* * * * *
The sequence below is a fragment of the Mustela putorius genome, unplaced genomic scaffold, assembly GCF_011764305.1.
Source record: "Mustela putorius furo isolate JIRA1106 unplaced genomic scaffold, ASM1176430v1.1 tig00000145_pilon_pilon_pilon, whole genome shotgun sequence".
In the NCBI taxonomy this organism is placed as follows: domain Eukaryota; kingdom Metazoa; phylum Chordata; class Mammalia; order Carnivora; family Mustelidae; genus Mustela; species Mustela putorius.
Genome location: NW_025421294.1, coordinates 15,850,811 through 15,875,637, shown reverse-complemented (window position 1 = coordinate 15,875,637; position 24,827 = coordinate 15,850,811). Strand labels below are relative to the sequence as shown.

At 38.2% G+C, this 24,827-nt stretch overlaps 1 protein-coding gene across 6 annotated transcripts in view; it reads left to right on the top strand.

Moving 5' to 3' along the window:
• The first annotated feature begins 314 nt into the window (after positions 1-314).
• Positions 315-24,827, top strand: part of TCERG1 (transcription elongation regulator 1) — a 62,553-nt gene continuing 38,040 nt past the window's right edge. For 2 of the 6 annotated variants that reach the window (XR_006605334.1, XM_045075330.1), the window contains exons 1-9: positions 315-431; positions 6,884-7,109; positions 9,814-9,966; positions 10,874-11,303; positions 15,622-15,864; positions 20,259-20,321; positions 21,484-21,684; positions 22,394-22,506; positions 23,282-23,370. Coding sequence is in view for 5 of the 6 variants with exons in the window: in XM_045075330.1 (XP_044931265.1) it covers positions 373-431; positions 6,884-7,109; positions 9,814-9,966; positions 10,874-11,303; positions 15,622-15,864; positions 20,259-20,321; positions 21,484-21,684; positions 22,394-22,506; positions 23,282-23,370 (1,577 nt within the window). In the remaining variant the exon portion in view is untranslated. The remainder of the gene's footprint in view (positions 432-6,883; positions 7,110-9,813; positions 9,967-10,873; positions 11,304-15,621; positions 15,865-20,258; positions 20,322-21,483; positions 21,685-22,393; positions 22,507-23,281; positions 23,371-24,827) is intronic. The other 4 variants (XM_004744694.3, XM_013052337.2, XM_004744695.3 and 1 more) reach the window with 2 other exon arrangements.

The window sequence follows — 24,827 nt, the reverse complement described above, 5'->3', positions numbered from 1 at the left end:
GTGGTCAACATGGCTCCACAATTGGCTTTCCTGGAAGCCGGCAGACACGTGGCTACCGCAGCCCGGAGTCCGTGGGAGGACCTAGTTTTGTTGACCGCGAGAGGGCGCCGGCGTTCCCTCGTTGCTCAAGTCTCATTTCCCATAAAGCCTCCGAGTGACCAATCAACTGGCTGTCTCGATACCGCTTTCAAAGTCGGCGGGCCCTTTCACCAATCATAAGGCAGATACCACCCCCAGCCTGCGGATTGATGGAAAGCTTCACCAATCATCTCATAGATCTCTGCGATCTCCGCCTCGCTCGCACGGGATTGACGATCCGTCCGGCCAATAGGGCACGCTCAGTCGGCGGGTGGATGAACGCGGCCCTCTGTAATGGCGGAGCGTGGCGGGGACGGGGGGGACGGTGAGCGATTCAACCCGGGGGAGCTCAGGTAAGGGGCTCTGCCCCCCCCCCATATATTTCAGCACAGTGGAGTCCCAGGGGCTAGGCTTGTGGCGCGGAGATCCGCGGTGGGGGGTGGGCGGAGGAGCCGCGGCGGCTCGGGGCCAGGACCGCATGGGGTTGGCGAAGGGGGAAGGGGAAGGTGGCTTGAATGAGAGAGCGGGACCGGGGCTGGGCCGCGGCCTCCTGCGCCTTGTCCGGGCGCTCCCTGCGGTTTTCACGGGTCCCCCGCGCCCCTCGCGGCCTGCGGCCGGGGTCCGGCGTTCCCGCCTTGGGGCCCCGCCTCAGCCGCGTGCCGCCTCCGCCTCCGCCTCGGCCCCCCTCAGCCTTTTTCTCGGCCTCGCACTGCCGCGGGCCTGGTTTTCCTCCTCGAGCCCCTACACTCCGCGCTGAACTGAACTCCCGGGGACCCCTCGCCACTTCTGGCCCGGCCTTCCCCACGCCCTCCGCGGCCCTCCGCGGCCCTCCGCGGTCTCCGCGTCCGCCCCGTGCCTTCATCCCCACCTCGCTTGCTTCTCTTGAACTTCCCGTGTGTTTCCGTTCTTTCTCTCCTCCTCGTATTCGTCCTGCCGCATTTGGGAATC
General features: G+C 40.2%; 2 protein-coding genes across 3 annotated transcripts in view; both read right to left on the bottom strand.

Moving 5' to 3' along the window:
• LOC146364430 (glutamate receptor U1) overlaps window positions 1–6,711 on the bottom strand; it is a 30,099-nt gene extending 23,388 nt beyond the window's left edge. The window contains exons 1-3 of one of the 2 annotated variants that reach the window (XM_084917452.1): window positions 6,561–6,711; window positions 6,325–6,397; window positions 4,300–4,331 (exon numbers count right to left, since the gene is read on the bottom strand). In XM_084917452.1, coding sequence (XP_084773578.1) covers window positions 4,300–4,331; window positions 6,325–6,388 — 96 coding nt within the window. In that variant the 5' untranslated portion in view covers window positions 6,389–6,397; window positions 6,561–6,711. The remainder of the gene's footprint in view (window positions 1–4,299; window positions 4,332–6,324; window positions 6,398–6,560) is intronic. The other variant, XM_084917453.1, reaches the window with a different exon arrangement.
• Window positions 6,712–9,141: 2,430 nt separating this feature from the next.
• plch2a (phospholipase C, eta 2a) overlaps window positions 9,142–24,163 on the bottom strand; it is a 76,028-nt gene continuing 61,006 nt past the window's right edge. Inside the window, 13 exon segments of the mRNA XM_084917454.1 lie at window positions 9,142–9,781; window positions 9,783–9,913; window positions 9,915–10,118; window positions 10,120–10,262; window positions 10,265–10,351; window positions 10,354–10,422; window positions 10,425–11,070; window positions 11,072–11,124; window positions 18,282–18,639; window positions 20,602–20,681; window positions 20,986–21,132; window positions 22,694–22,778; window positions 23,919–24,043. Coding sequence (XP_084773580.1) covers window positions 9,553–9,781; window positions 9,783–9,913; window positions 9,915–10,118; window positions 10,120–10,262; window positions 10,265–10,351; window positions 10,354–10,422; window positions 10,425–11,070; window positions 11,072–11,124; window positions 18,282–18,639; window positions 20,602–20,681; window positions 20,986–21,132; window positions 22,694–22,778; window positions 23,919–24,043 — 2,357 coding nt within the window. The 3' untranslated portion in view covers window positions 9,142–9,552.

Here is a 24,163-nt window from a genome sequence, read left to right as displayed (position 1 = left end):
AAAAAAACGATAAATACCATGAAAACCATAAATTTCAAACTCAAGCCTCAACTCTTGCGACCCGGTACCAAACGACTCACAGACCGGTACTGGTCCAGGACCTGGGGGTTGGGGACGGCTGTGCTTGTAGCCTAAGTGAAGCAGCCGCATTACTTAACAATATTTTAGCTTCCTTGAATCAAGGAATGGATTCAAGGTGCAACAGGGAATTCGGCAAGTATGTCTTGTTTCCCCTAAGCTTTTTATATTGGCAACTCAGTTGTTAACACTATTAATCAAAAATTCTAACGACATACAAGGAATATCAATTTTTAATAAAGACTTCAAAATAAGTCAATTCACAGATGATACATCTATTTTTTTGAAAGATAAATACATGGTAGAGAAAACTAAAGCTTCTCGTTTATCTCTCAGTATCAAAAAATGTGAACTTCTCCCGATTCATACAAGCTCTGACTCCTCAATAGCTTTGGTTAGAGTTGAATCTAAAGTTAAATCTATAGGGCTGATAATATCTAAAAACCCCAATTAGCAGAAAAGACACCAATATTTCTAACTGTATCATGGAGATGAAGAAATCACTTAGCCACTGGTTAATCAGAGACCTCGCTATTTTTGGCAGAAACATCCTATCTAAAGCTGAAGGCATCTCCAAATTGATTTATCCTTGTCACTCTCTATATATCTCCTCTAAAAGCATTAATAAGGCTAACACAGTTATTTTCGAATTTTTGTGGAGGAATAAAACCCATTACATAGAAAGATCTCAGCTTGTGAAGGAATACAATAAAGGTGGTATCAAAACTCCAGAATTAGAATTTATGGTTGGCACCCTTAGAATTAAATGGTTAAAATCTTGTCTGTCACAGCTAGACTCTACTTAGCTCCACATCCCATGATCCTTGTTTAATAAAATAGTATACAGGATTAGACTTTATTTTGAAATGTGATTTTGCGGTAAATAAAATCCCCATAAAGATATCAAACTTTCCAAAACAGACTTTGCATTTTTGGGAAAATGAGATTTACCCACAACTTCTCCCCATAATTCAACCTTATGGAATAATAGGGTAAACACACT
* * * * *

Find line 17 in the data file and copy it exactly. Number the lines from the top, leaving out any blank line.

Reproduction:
AAAAAAACGATAAATACCATGAAAACCATAAATTTCAAACTCAAGCCTCAACTCTTGCGACCCGGTACCAAACGACTCACAGACCGGTACTGGTCCAGGACCTGGGGGTTGGGGACGGCTGTGCTTGTAGCCTAAGTGAAGCAGCCGCATTACTTAACAATATTTTAGCTTCCTTGAATCAAGGAATGGATTCAAGGTGCAACAGGGAATTCGGCAAGTATGTCTTGTTTCCCCTAAGCTTTTTATATTGGCAACTCAGTTGTTAACACTATTAATCAAAAATTCTAACGACATACAAGGAATATCAATTTTTAATAAAGACTTCAAAATAAGTCAATTCACAGATGATACATCTATTTTTTTGAAAGATAAATACATGGTAGAGAAAACTAAAGCTTCTCGTTTATCTCTCAGTATCAAAAAATGTGAACTTCTCCCGATTCATACAAGCTCTGACTCCTCAATAGCTTTGGTTAGAGTTGAATCTAAAGTTAAATCTATAGGGCTGATAATATCTAAAAACCCCAATTAGCAGAAAAGACACCAATATTTCTAACTGTATCATGGAGATGAAGAAATCACTTAGCCACTGGTTAATCAGAGACCTCGCTATTTTTGGCAGAAACATCCTATCTAAAGCTGAAGGCATCTCCAAATTGATTTATCCTTGTCACTCTCTATATATCTCCTCTAAAAGCATTAATAAGGCTAACACAGTTATTTTCGAATTTTTGTGGAGGAATAAAACCCATTACATAGAAAGATCTCAGCTTGTGAAGGAATACAATAAAGGTGGTATCAAAACTCCAGAATTAGAATTTATGGTTGGCACCCTTAGAATTAAATGGTTAAAATCTTGTCTGTCACAGCTAGACTCTACTTAGCTCCACATCCCATGATCCTTGTTTAATAAAATAGTATACAGGATTAGACTTTATTTTGAAATGTGATTTTGCGGTAAATAAAATCCCCATAAAGATATCAAACTTTCCAAAACAGACTTTGCATTTTTGGGAAAATGAGATTTACCCACAACTTCTCCCCATAATTCAACCTTATGGAATAATAGGGTAAACACACT